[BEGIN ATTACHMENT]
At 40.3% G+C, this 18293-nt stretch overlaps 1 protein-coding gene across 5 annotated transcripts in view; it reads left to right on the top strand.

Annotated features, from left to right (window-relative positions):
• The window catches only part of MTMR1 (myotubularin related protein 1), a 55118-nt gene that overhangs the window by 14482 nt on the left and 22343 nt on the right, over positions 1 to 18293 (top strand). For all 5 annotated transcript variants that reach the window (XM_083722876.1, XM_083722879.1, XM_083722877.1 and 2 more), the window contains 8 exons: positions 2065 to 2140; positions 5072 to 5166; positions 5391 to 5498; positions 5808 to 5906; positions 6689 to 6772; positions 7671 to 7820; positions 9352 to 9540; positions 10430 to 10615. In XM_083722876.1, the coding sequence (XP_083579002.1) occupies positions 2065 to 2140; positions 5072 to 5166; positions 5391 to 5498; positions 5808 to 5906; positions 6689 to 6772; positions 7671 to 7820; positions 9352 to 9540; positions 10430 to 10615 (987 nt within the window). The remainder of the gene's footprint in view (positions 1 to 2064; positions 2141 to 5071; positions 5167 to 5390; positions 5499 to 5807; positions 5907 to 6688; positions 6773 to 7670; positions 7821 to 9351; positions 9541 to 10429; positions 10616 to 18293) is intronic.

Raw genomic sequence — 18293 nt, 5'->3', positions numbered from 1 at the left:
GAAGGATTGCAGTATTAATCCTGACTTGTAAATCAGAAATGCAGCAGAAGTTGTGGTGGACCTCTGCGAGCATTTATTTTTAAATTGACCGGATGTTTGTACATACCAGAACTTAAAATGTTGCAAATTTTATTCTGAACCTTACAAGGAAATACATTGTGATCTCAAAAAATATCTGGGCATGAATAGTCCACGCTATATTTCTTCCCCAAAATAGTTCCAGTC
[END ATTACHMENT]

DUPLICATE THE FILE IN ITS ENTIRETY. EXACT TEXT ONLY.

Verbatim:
At 40.3% G+C, this 18293-nt stretch overlaps 1 protein-coding gene across 5 annotated transcripts in view; it reads left to right on the top strand.

Annotated features, from left to right (window-relative positions):
• The window catches only part of MTMR1 (myotubularin related protein 1), a 55118-nt gene that overhangs the window by 14482 nt on the left and 22343 nt on the right, over positions 1 to 18293 (top strand). For all 5 annotated transcript variants that reach the window (XM_083722876.1, XM_083722879.1, XM_083722877.1 and 2 more), the window contains 8 exons: positions 2065 to 2140; positions 5072 to 5166; positions 5391 to 5498; positions 5808 to 5906; positions 6689 to 6772; positions 7671 to 7820; positions 9352 to 9540; positions 10430 to 10615. In XM_083722876.1, the coding sequence (XP_083579002.1) occupies positions 2065 to 2140; positions 5072 to 5166; positions 5391 to 5498; positions 5808 to 5906; positions 6689 to 6772; positions 7671 to 7820; positions 9352 to 9540; positions 10430 to 10615 (987 nt within the window). The remainder of the gene's footprint in view (positions 1 to 2064; positions 2141 to 5071; positions 5167 to 5390; positions 5499 to 5807; positions 5907 to 6688; positions 6773 to 7670; positions 7821 to 9351; positions 9541 to 10429; positions 10616 to 18293) is intronic.

Raw genomic sequence — 18293 nt, 5'->3', positions numbered from 1 at the left:
GAAGGATTGCAGTATTAATCCTGACTTGTAAATCAGAAATGCAGCAGAAGTTGTGGTGGACCTCTGCGAGCATTTATTTTTAAATTGACCGGATGTTTGTACATACCAGAACTTAAAATGTTGCAAATTTTATTCTGAACCTTACAAGGAAATACATTGTGATCTCAAAAAATATCTGGGCATGAATAGTCCACGCTATATTTCTTCCCCAAAATAGTTCCAGTC